A matchmaker's guide to starting a long-term relationship
A few tips can save you years of frustration.
Dating advice is often centered around meeting new, attractive people and getting them to go out with you. That's all well and good, but what if you're looking for something long-term? You might need to think about more than where to find women (everywhere) and how to take a headshot for your online dating profile.
Chaya Weisberg, a matchmaker living in Jerusalem, has thought a lot about this stuff, and she has advice for everyone who never wants to look at Tinder again.
Notice how they treat their families
Does he call his mom? Is she nice to her sister? Weisberg points out that everyone is on their best behavior at the beginning of a relationship. But after a while, people often start treating their partners more like family members.
"What's he like as a son and a brother?" Weisberg asks.
How a potential partner acts around family is a decent indicator of how they'll act toward you after the "I can't believe we're finally going out!" period is over.
"Nobody should think that they will be an exception," Weisberg says. "They will be treated exactly the same."
Don't turn your dating life into your friends' entertainment
There's a reason Jerry couldn't keep a girlfriend for more than a week. (Photo: Screenshot/Youtube)
Talking to a trusted individual or two is great, but Weisberg doesn't recommend sharing your dating details with everyone you pass on the street.
"It's important not to discuss dating with everyone in the world," Weisberg says. "They will cloud your judgment. You'll end up dropping a good guy or staying with a bad guy."
Figure out what you want
It's easy to get caught up in excitement with a new date without realizing that the person you're dating is a terrible match for you.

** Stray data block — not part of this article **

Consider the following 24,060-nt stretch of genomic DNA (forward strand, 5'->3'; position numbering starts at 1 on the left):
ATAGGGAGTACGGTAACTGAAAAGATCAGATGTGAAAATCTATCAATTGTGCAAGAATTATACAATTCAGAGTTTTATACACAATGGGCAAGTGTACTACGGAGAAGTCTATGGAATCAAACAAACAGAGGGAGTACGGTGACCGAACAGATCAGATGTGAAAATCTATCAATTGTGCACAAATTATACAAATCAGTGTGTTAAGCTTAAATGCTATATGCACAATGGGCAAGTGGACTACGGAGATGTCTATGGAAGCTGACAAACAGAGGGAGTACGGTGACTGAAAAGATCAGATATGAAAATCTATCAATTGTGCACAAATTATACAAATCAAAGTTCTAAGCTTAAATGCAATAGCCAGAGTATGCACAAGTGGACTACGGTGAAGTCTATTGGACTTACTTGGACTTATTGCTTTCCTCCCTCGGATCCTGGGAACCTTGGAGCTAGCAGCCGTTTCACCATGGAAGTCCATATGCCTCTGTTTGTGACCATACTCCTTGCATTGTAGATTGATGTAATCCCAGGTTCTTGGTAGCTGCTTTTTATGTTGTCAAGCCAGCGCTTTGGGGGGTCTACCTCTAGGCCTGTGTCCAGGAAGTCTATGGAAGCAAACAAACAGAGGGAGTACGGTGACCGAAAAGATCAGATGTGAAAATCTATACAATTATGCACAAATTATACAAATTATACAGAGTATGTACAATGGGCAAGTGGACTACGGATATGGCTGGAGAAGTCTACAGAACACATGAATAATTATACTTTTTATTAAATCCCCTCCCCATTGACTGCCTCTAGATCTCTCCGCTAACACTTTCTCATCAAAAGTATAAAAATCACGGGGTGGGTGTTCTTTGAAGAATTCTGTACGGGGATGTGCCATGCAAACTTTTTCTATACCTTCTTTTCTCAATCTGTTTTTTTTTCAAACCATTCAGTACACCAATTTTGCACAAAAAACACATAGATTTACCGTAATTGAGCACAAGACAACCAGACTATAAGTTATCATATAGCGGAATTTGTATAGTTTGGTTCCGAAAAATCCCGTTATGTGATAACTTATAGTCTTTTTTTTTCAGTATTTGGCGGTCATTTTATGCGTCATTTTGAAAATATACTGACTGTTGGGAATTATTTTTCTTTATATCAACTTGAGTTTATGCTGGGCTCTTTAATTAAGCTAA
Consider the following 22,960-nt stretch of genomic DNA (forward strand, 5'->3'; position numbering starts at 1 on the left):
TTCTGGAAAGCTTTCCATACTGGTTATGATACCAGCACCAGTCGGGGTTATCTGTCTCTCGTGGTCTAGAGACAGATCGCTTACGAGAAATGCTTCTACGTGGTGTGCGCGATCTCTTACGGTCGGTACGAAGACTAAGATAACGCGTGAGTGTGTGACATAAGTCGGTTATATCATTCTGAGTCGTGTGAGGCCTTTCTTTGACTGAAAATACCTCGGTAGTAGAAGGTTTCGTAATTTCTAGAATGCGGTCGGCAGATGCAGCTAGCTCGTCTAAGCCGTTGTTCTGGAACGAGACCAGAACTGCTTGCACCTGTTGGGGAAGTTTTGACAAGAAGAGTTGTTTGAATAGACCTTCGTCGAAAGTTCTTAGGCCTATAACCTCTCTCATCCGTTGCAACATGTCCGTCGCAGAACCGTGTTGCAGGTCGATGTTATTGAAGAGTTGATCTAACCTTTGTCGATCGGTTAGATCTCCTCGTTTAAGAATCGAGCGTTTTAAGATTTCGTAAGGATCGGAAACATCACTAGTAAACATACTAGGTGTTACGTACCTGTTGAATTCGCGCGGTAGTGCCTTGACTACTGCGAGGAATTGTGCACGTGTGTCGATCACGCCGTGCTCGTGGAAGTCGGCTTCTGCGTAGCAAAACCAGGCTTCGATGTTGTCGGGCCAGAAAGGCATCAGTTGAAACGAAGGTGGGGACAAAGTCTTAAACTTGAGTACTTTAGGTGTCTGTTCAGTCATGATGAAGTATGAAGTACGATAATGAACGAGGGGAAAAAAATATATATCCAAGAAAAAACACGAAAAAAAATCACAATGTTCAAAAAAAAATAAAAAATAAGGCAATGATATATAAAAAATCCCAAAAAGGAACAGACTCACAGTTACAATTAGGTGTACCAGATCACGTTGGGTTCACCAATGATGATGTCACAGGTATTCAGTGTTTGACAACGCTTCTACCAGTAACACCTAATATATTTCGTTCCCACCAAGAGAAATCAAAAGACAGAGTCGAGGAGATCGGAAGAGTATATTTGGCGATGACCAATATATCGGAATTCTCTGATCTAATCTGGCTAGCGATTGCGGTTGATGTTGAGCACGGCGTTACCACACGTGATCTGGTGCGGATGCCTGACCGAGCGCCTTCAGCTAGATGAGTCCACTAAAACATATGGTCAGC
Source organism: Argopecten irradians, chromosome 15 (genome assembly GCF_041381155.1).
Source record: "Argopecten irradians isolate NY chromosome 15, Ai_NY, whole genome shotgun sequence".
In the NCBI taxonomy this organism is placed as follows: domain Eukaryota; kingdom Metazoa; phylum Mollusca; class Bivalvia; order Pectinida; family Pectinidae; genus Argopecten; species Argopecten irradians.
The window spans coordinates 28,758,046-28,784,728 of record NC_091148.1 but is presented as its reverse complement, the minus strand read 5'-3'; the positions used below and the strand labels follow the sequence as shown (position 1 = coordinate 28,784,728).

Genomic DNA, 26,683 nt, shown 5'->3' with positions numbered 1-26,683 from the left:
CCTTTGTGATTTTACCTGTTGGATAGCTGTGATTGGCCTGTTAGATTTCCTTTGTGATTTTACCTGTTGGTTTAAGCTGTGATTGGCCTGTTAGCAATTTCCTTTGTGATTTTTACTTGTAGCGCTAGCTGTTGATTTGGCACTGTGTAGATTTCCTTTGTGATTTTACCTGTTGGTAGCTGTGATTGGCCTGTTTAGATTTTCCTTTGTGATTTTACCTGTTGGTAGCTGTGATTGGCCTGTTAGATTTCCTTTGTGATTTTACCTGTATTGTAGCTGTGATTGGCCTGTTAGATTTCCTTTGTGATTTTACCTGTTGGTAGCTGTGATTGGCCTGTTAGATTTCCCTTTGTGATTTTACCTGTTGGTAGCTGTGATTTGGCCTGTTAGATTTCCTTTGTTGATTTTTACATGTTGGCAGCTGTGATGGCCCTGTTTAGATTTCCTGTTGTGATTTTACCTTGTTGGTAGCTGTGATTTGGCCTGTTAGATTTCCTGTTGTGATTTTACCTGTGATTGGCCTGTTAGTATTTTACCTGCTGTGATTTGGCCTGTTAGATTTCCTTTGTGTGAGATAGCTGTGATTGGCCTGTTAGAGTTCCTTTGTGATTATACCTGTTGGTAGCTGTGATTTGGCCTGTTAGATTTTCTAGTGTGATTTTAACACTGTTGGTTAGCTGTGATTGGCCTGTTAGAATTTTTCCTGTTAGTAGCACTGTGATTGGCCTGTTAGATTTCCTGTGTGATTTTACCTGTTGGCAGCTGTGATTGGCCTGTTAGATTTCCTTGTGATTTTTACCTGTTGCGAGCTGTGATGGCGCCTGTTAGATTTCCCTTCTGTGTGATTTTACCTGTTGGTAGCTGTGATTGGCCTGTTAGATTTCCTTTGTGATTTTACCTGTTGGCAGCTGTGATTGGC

This problem can be solved, like everything, with lists. Weisberg recommends picking 15 qualities you'd want in a partner, then choosing five top ones. If the person you're dating doesn't have at least some of those top qualities, then maybe they're not the best idea.
Decide if a future is possible
If you've got the long-term in mind, you can save a lot of time and stress by making sure you and your date can live the same life in the same place. If one of you is determined to move to New York to be a playwright, while the other one is dead-set on returning to his hometown of Tel Aviv, then you're going to have a problem.
It's not just geography. If one of you wants to live in a log cabin, and the other has a deathly fear of dirt, then you might end up having to part ways. So you're better off figuring out whether your goals align from the start.
Make sure you have the two most important things in mind
People want all kinds of different things out of their partners, but Weisberg considers two elements to be universally crucial.
"If admiration and respect aren't there, it won't work out," she says.
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